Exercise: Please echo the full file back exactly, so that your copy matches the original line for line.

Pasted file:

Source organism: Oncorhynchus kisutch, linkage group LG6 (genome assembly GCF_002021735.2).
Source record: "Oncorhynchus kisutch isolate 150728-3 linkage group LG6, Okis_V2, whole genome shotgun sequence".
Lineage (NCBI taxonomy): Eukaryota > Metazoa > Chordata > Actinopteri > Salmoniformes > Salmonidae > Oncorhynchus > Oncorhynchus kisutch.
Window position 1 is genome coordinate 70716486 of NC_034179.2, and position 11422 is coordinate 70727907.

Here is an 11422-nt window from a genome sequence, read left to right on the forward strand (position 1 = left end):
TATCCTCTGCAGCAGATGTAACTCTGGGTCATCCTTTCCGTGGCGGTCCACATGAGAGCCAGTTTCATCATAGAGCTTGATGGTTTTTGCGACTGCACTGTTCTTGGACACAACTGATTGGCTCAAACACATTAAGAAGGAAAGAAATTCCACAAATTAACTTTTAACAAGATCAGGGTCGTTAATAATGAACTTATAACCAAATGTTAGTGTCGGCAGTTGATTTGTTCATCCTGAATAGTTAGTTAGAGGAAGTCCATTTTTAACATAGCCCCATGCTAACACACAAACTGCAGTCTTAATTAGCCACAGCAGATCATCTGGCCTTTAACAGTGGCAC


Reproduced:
Source organism: Oncorhynchus kisutch, linkage group LG6 (genome assembly GCF_002021735.2).
Source record: "Oncorhynchus kisutch isolate 150728-3 linkage group LG6, Okis_V2, whole genome shotgun sequence".
Lineage (NCBI taxonomy): Eukaryota > Metazoa > Chordata > Actinopteri > Salmoniformes > Salmonidae > Oncorhynchus > Oncorhynchus kisutch.
Window position 1 is genome coordinate 70716486 of NC_034179.2, and position 11422 is coordinate 70727907.

Here is an 11422-nt window from a genome sequence, read left to right on the forward strand (position 1 = left end):
TATCCTCTGCAGCAGATGTAACTCTGGGTCATCCTTTCCGTGGCGGTCCACATGAGAGCCAGTTTCATCATAGAGCTTGATGGTTTTTGCGACTGCACTGTTCTTGGACACAACTGATTGGCTCAAACACATTAAGAAGGAAAGAAATTCCACAAATTAACTTTTAACAAGATCAGGGTCGTTAATAATGAACTTATAACCAAATGTTAGTGTCGGCAGTTGATTTGTTCATCCTGAATAGTTAGTTAGAGGAAGTCCATTTTTAACATAGCCCCATGCTAACACACAAACTGCAGTCTTAATTAGCCACAGCAGATCATCTGGCCTTTAACAGTGGCAC